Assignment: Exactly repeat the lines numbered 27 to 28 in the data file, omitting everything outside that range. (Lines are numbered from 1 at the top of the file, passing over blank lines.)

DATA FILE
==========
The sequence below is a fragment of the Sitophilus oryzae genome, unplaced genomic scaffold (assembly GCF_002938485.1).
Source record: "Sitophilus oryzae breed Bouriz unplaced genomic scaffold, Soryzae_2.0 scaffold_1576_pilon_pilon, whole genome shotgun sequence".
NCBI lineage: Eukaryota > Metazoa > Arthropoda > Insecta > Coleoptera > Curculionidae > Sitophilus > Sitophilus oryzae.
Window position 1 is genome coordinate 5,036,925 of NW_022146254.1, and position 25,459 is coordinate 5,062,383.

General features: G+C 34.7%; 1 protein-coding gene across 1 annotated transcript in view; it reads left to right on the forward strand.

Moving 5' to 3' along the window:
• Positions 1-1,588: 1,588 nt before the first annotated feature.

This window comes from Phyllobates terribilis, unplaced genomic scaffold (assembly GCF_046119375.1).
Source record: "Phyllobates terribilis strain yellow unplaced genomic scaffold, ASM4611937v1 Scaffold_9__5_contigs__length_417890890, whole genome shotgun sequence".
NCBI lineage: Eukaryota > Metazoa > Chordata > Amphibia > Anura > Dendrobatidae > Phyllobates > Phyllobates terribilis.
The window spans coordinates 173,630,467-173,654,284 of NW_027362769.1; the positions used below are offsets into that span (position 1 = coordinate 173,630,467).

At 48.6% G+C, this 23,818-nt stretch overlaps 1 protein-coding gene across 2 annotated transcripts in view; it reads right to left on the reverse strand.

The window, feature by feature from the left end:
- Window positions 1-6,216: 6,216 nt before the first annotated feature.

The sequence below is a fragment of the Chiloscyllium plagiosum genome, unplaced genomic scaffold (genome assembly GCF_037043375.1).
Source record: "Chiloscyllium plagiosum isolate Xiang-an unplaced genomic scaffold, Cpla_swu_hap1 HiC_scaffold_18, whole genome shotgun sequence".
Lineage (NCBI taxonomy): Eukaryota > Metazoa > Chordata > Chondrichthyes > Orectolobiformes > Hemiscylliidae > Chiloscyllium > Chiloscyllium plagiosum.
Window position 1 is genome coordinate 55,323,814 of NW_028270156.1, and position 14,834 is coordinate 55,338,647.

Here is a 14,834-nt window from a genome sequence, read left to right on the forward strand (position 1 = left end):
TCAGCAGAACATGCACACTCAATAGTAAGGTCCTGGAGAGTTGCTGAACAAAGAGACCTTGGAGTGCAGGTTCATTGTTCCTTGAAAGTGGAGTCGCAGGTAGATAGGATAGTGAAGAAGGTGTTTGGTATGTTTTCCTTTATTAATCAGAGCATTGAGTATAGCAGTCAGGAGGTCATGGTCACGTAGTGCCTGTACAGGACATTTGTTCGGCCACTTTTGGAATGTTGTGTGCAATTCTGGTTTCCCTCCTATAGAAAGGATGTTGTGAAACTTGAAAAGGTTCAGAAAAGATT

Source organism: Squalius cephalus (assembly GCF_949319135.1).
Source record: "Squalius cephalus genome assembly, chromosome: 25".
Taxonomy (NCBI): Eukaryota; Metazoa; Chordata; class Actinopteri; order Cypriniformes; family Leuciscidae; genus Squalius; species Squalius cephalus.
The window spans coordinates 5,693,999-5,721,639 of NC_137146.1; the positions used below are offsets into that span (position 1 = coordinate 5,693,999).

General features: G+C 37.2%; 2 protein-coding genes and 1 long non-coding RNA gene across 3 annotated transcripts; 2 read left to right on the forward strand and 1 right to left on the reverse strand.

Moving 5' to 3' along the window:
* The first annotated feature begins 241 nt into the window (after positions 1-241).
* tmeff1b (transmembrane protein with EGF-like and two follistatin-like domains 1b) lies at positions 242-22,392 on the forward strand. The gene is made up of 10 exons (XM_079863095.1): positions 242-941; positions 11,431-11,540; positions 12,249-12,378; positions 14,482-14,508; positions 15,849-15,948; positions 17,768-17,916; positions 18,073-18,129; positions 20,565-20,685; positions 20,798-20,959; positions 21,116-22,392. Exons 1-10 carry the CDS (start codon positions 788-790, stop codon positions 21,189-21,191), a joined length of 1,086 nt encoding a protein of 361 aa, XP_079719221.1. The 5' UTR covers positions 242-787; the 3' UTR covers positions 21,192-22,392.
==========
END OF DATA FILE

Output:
* The first annotated feature begins 241 nt into the window (after positions 1-241).
* tmeff1b (transmembrane protein with EGF-like and two follistatin-like domains 1b) lies at positions 242-22,392 on the forward strand. The gene is made up of 10 exons (XM_079863095.1): positions 242-941; positions 11,431-11,540; positions 12,249-12,378; positions 14,482-14,508; positions 15,849-15,948; positions 17,768-17,916; positions 18,073-18,129; positions 20,565-20,685; positions 20,798-20,959; positions 21,116-22,392. Exons 1-10 carry the CDS (start codon positions 788-790, stop codon positions 21,189-21,191), a joined length of 1,086 nt encoding a protein of 361 aa, XP_079719221.1. The 5' UTR covers positions 242-787; the 3' UTR covers positions 21,192-22,392.